During the coronavirus 2019 (COVID-19) pandemic, management of incidence of light chain (AL) amyloidosis and immunoglobulin deposition disease (IDD) must be individualized depending on biological aspects of the disease, clinical characteristics, the clinical center’s access to care under the pandemic, and the epidemiological aspects of the outbreak in certain regions, according to a study published in the European Journal of Haematology.
Since the beginning of the COVID-19 pandemic, a major concern has been to assess which patient populations are the most vulnerable and who is at the highest risk for severe COVID-19. Although several investigations have suggested that patients with cancer, specifically hematologic cancers, may develop more severe COVID-19 and have higher fatality rates, patients with other hematologic disorders may also be at a greater risk.
“Despite the smaller clonal burden [compared with symptomatic multiple myeloma], AL amyloidosis and IDD are associated with risks of infections secondary to the plasma cell disorder itself, and the combination of chemo- and immunotherapies used for treatment are associated with immune compromise,” the authors wrote.
To determine how the COVID-19 pandemic has affected the management of AL amyloidosis and IDD, a team of researchers from the Tom Baker Cancer Center and Charbonneau Cancer Research Institute, both in Calgary, Alberta, Canada, collected data from patients seen at their institution from 2013 to 2020 who were registered in the local Plasma Cell Disorders Database.
A total of 96 patients were registered in the database. During the pandemic, 22 patients with systemic AL amyloidosis and 4 patients with IDD received treatment. Of the cohort, 15 patients had localized amyloidosis (median age, 69 years), 74 patients had systemic AL amyloidosis (median age, 66 years), and 7 patients had IDD (median age, 66 years).
Compared with patients with IDD, patients with AL amyloidosis were more likely to have lambda restrictions (15% vs 73%, P =.01). Patients with IDD had higher serum creatinine and bone marrow plasma cell levels, and half of the cases of light chain IDD were associated with symptomatic multiple myeloma; however, these differences were not statistically significant.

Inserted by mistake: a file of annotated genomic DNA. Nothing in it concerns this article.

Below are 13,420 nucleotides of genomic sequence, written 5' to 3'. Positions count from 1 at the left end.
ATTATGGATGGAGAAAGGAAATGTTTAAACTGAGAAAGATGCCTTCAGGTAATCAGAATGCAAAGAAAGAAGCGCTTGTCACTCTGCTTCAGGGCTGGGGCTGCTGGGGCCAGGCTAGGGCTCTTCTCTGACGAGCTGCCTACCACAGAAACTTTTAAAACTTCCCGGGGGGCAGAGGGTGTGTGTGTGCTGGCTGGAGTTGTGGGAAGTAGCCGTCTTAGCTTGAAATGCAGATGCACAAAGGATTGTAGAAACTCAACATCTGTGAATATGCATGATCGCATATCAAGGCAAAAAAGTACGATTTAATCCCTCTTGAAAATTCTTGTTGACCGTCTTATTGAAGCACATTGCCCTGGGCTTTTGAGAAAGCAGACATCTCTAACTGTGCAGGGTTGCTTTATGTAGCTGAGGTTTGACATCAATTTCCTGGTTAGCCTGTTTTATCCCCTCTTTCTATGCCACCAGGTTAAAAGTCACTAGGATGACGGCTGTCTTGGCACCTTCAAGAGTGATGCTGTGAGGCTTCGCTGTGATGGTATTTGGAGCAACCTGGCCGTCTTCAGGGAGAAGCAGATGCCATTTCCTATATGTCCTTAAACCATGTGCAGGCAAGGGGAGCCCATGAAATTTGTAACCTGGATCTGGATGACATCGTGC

Of the 15 patients with localized amyloidosis, none of the patients progressed or needed systemic therapy at the time of the study.
Since the pandemic, if patients achieved very good partial response or better, treatment was discontinued; 7 patients discontinued treatment after achieving very good partial response. In addition, of the 28 patients who were tested for COVID-19, all tested negative. During the course of the study, 3 patients died: 2 patients died from organ complications due to systemic AL amyloidosis and the other patient died from unrelated cause.
“These patients’ cases represent the risk of delays in prompt diagnosis of AL amyloidosis during the pandemic where clinical follow up is limited by virtual medicine,” the investigators noted.
“Equally important in the care of AL amyloidosis and IDD patients is to address patients’ emotional burdens that can be associated with feelings of vulnerability to illness and isolation that accompanies social distancing measures. All patients should be informed and engaged in the discussion of their individual infection risks and referred for allied health and community supports when possible,” concluded the researchers.
Lee H, Tay J, Duggan P, et al. The impact of COVID-19 in the management of AL amyloidosis and immunoglobulin deposition disease: a single center experience. Eur J Haematol. Published online November 16, 2020. doi:10.1111/ejh.13552